A decade later and 9/11 has become the new “it” thing in Hollywood. Now, much like with homosexuality, movies — particularly late-winter melodramas — dealing with the terrorist attacks have become foolproof investments. As such there was no stopping Stephen Daldry’s latest film Extremely Loud and Incredibly Close, an adaptation of Jonathan Safran Foer’s eponymous novel, which is scribed by Eric Roth. This time, the Billy Elliot director, who’s no stranger to emotional pornography, isn’t out for a tear or two — he’s out for streams of sorrow to flow down each viewer’s face.
Ironically, the way he goes about achieving that is hopelessly counterproductive. The film plays out like one of those commercials made by large corporations where they announce sponsorship to a wildlife foundation or food drive to boost sales. It’s Oscar-mongering at its finest and, at this point, shouldn’t even be considered art.
Nothing excuses how the disaster is reduced to schmaltz. I’m not one for politics (nor sympathy), but as a New Yorker, the story proved tasteless. Extremely Loud and Incredibly Close follows a nine-year-old inventor Oskar Schell (Thomas Horn) whose father (Tom Hanks) died in the World Trade Center attacks. Straying from his anguished mother, Linda (Sandra Bullock), the boy finds a mysterious key in his dad’s closet, which he suspects might reveal a secret message. Using a series of vague clues, he races around New York City to find the lock it was designed for. Tied up with a pretty little bow, the movie isn’t offensive for its subject matter, but for how it exploits it.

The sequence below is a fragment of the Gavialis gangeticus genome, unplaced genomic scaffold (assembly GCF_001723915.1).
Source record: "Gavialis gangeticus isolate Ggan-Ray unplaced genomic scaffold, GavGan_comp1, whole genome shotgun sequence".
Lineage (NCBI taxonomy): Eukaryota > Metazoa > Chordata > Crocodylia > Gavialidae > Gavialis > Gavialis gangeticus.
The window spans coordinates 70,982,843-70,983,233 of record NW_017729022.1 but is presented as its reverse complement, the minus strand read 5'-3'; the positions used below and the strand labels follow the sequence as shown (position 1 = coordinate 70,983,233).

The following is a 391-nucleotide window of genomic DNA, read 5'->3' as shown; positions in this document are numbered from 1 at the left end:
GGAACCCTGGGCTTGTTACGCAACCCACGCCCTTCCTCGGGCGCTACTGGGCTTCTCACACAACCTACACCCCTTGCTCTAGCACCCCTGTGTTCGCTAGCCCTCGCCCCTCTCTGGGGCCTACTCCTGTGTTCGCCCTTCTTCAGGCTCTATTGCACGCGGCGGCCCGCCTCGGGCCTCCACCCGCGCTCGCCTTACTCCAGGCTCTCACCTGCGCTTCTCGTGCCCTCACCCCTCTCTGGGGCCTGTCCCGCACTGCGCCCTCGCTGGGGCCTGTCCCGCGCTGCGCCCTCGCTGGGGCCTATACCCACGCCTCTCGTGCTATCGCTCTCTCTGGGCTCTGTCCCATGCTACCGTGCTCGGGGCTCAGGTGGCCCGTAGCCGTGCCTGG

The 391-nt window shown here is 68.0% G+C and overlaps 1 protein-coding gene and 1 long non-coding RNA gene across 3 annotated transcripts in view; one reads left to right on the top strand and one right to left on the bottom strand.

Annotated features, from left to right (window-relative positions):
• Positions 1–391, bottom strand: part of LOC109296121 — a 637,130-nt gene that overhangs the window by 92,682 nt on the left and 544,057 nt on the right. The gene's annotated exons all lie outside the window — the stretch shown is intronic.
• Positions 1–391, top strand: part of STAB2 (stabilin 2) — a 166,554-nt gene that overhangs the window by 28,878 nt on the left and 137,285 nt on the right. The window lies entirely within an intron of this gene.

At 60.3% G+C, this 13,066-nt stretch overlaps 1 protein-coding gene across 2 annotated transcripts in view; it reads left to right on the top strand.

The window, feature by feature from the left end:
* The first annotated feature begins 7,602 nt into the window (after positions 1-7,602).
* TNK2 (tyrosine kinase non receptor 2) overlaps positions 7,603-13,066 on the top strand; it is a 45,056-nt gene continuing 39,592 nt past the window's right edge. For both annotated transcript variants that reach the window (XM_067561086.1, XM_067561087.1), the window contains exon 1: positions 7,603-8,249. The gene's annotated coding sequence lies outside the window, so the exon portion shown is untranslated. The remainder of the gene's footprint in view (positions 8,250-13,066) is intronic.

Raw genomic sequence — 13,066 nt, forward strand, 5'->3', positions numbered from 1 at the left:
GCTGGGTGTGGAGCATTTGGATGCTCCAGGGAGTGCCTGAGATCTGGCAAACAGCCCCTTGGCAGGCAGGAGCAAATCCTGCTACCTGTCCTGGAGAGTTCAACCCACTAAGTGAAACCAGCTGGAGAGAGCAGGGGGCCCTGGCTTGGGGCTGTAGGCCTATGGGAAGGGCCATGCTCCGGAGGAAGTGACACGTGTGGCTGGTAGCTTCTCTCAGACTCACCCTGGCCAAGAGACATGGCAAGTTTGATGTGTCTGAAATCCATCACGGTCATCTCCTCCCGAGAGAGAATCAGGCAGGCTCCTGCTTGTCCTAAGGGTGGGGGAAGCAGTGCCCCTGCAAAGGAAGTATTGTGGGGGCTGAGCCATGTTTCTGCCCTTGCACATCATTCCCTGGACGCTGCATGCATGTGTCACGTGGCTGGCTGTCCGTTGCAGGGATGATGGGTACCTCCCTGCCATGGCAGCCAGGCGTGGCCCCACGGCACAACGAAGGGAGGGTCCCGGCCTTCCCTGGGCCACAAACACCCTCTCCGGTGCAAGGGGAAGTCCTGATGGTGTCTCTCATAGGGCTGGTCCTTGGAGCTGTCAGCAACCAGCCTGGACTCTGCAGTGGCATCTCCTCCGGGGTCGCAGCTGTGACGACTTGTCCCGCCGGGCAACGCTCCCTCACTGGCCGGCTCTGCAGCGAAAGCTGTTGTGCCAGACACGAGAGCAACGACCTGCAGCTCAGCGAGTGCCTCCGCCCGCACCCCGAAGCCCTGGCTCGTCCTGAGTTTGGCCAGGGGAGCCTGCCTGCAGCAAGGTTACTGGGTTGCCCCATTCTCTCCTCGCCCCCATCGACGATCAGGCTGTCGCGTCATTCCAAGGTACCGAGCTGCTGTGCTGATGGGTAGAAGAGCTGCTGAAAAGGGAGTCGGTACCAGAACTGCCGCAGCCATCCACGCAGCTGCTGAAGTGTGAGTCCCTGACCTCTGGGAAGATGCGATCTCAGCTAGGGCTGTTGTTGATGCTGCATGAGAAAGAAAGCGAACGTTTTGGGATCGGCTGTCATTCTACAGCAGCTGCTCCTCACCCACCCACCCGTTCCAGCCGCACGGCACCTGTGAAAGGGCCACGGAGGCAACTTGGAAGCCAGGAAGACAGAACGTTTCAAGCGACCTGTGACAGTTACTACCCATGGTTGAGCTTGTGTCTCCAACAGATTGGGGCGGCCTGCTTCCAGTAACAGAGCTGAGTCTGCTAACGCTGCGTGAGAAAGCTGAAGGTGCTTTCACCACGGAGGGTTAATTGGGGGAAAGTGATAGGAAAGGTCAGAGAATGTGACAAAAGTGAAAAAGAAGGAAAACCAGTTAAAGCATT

I get where the writers were going by using the 9/11 scenario. It’s an example for a swift, unimaginable event that changes the course of history, but my grip is with the execution. Had the situations not been as contrived, the film could’ve delivered potent dramatics. Nevertheless, you tend to abandon that optimism when being bombarded with stock characters like Abby (Viola Davis) and William Black (Jeffrey Wright), a struggling couple who find solace in Oskar’s journey, and “The Renter” (Max von Sydow), a mute (by choice) who accompanies the boy.
Coincidentally, Sydow is the production’s saving grace. Whilst I didn’t find the character’s backstory too memorable (nor very original), the actor lends the best performance in the film. When his work gets sappy, it’s easy to forgive, simply because, unlike Horn, he doesn’t have obnoxious outbursts that make you want to strangle him, and he does something other than cry profusely — the highlight of Bullock’s one-note acting. And it goes without saying that Hanks plays the same nice guy he’s made a career out of.
About the only things I’ve learned from Roth’s screenplay is that, if you want to maintain your sanity, keep your child happy — the depressed ones are a pain. Keeping with the theme of ideal parenting, it’s also perfectly acceptable to let a nine-year-old wander the streets for days on end.
Sarcasm aside, the last nail in the coffin is the shamelessly poor direction. With sophomoric montages and melancholic music, it’s as if Daldry has reverted back to helming student films. But there’s no denying that he’s not an amateur, however, Extremely Loud and Incredibly Close isn’t up the standard that any award-winning director should deliver on.